Poems by Stephanie Ambroise
Her kindness tasted like the smoke of a charred house,
something left behind to rise in the wake of tragedy. I count
the grey hairs that slithered on her head as she bent down
and told me why she left China.
“My husband wanted something different.”
I wondered if English cut her tongue the first time she spoke it,
or if she held it to her chest and inhaled the novelty as if it were
a newborn. Language can be a leech that feeds on the memory-blood
of your ancestors. Language can overfill your life with yesterdays.
Language can make you forget your real name, how to perform your
people’s magick, which foot leads, and which foot follows.
I say, “My mother did, too.” I don’t say that when my father
left us, she stayed and bore us here to do something for someone
else’s good. I don’t say she’s homeless. I don’t say it wasn’t
gas masks, metal rods cowered
underneath the pressure of overabundant
friction. my brother left old skin
behind, in the rubble.
the tremor of neurons, or hands, or lands
is cause for alarm (which is a tremor of neurons),
(which is the reverberation of slammed gates)
(which is the shiver of throat borne from a white, chalky epicenter)
(which is a shaky aorta the doesn’t affect him none)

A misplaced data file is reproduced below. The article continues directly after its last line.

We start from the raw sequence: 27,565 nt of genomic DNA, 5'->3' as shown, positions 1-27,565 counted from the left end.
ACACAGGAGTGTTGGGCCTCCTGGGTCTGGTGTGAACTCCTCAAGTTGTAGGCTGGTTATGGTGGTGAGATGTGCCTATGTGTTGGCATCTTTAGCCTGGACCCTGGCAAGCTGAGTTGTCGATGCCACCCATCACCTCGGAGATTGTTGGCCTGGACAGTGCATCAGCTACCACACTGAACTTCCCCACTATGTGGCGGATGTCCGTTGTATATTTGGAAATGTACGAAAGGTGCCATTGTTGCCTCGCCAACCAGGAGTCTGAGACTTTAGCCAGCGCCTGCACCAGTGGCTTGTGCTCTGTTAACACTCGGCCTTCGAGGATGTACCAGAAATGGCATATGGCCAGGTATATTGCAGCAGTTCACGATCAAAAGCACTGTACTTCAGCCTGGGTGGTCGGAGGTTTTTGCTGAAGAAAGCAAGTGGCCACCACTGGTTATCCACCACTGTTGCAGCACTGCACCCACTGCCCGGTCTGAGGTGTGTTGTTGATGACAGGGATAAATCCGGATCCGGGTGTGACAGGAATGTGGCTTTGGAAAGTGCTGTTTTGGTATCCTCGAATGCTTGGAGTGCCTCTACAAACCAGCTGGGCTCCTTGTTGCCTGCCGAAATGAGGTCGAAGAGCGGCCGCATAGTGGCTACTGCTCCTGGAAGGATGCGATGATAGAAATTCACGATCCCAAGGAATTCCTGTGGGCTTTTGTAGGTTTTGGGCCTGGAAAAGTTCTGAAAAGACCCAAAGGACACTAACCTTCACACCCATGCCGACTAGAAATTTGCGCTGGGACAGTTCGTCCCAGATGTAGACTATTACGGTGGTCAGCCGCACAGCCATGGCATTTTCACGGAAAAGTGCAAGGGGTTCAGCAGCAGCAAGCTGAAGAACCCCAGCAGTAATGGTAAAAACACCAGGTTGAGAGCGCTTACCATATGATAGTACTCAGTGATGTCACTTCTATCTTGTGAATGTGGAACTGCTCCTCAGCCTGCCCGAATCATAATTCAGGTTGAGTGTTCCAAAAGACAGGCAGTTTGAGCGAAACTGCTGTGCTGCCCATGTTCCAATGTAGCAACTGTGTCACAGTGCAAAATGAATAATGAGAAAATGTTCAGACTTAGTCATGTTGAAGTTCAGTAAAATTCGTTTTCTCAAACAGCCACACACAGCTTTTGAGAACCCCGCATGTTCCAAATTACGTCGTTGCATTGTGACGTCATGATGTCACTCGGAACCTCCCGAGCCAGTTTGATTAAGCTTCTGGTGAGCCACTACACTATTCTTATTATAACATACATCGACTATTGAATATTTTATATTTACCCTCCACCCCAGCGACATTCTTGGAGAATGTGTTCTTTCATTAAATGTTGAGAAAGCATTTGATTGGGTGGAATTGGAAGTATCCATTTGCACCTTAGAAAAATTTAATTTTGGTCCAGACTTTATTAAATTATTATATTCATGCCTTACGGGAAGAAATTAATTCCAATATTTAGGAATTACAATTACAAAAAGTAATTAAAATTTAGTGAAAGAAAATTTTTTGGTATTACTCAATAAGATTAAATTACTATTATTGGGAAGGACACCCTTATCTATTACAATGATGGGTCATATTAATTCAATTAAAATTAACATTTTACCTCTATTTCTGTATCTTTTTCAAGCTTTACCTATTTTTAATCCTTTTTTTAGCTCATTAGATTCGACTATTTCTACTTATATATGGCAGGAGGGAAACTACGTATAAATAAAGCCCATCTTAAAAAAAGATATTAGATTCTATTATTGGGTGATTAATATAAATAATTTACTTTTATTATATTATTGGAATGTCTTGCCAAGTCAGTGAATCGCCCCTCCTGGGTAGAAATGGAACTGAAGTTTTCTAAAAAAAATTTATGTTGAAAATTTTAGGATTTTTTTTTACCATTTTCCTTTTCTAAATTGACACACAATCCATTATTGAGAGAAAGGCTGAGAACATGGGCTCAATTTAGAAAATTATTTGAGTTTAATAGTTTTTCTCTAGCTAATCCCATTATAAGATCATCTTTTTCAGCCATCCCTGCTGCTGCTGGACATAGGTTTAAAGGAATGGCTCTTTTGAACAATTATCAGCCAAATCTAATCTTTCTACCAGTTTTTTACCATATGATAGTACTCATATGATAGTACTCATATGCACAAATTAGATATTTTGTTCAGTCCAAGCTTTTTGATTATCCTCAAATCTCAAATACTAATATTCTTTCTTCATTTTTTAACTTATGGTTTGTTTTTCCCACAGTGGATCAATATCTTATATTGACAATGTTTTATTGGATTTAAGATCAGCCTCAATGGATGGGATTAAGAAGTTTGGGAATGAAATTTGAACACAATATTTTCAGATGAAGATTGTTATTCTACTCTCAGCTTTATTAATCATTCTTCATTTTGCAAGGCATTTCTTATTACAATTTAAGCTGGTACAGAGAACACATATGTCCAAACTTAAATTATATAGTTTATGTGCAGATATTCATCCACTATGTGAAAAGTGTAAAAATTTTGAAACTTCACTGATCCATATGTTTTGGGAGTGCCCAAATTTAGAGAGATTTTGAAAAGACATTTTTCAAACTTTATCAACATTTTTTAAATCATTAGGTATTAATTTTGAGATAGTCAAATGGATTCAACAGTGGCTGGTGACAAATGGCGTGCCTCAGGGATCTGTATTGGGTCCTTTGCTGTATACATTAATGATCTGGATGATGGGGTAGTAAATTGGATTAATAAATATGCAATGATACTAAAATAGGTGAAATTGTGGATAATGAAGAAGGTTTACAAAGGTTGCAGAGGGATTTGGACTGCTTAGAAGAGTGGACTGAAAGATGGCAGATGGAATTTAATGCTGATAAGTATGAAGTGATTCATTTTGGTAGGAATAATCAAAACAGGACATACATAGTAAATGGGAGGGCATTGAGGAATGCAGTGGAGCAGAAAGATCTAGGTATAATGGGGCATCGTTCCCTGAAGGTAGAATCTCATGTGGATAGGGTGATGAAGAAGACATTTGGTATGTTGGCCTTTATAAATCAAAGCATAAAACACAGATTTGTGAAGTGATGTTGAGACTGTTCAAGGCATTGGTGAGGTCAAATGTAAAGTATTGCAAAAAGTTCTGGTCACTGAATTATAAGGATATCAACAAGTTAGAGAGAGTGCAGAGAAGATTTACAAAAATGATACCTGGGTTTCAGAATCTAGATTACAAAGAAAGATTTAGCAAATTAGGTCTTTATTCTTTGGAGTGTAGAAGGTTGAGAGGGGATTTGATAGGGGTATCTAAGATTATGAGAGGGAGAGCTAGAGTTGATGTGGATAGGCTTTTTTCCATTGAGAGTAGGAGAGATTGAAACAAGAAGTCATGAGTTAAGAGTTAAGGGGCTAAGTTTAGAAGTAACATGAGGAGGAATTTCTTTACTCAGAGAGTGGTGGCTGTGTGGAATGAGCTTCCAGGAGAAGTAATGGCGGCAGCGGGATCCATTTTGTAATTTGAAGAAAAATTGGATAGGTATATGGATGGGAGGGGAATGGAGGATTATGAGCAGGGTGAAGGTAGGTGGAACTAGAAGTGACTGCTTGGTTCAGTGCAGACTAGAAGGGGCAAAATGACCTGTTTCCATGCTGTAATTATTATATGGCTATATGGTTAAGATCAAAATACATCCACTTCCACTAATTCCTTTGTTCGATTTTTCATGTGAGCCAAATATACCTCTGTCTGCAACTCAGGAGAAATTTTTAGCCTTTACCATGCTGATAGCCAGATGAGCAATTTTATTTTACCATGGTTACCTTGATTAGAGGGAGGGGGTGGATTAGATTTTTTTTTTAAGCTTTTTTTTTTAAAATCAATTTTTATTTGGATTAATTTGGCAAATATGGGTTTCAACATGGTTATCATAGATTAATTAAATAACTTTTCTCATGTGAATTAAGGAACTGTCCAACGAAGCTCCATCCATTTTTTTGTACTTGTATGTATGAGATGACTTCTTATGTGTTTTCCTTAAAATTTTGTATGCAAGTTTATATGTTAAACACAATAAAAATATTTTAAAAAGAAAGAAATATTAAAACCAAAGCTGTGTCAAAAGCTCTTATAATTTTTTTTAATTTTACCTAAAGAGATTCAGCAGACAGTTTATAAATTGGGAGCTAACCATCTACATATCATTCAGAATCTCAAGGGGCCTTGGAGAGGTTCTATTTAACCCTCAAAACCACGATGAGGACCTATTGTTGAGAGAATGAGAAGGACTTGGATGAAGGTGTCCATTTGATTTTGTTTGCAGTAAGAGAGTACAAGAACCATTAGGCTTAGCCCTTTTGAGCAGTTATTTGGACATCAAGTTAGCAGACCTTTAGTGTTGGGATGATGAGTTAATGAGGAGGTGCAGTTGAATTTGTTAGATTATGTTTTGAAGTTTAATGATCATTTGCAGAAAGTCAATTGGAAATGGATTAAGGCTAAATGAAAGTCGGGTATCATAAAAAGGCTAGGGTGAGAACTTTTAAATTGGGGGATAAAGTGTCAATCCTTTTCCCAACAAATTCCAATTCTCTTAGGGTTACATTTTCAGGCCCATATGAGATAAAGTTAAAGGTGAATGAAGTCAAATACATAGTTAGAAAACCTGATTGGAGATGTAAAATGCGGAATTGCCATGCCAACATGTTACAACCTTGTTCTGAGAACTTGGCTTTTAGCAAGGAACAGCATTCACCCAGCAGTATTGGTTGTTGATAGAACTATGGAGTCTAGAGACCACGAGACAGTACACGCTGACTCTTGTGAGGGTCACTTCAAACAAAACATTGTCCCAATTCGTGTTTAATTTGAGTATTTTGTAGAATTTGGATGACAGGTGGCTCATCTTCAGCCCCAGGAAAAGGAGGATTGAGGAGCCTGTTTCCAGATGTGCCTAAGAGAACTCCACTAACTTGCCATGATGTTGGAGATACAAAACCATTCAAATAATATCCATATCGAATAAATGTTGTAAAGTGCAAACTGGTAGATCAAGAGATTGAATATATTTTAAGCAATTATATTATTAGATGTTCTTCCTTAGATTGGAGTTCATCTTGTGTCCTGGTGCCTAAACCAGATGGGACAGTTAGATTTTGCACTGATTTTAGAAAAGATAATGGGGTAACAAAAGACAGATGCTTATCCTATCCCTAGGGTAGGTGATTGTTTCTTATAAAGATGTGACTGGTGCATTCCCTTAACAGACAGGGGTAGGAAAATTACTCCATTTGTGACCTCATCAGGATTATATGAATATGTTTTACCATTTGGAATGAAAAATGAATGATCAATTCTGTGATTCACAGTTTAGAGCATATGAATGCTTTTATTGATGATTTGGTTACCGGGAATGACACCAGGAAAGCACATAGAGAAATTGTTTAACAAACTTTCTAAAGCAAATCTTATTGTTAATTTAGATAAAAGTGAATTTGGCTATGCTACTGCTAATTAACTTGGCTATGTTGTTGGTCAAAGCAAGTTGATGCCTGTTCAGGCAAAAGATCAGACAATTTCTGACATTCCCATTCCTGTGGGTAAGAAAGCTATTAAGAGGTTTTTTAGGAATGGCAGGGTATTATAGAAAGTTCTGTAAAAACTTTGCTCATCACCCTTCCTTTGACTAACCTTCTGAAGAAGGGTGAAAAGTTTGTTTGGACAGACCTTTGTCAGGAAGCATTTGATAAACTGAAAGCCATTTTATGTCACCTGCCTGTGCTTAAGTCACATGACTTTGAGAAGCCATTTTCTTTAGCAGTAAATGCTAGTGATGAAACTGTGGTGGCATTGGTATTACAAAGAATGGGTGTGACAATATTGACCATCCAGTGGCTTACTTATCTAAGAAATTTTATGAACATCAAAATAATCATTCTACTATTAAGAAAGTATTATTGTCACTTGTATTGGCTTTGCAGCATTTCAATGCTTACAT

(which is a shriek burst from quivering chords)
were there any casualties? Was anyone
stood beneath the frame of this felled house?
Even now, echoes escape esophagus
in the dark of night to meet a cold door
with slits that can do naught but disregard him.
no one bothers about the casualty that’s the disaster
hearts don’t reply “yes” when twitchy fingers knock,
the blood from the wound that speaks does not get wiped
away. you’re simply left a statistic, with a name
and alone at night, the shelterless crunch of toss
and turns, a body begging a bed for comfort.
A Name to Life
I wonder why red. Why the borders of her lips
were traced with such a fiery and rough-cut color. why she picked
aftermath of war to wipe on her face. I wonder if she looked in the mirror
before she left.
She is beautiful in all of her glory, and she makes me think
of women who cook for husbands who kill, of women who kill
for husbands who boil rage in their gut, simmer
poison in their intestines to have erupt across
I wonder why me, why her smile, why my name
squeezes a crinkle into both eyes, why crow’s feet, who can take
flight, clawed onto the face of such a woman, stuck
I think your swallowed story is mine.
I have dug both hands into old stanzas in search of an accent
that’s left me bereft. I stubbed my toe on an arrhythmic couplet and lost
all sense of cadence. I spoke aloud and snapped my fingers, and no birds flew fearfully
from any nearby tree. I have sunk into a soft “t” one
too many times, without the assertive thunder of speech
to lift me out.
So I wonder why she, why her smile…
emotions at the sea(ms)
before writing, the heart must
bear the slowness of a wave’s crest
as it laps the grainy shore, a confident
arrival to the uncertainty of myriad
minute minerals who’ve built homes
on top around beneath behind each other,
prepared to burst at any minute
with an infallible sense of trust
only to fall away at the first,
Stephanie Ambroise has been writing poetry since she was eight years old, and in mid-January of 2016, independently published her first book of poetry Sophrosyne: A Shroud of Poetry for Amazon Kindle. That same year, she got her poem “I Don’t Know” published with Unlikely Stories for the#BlackArtMatters issue.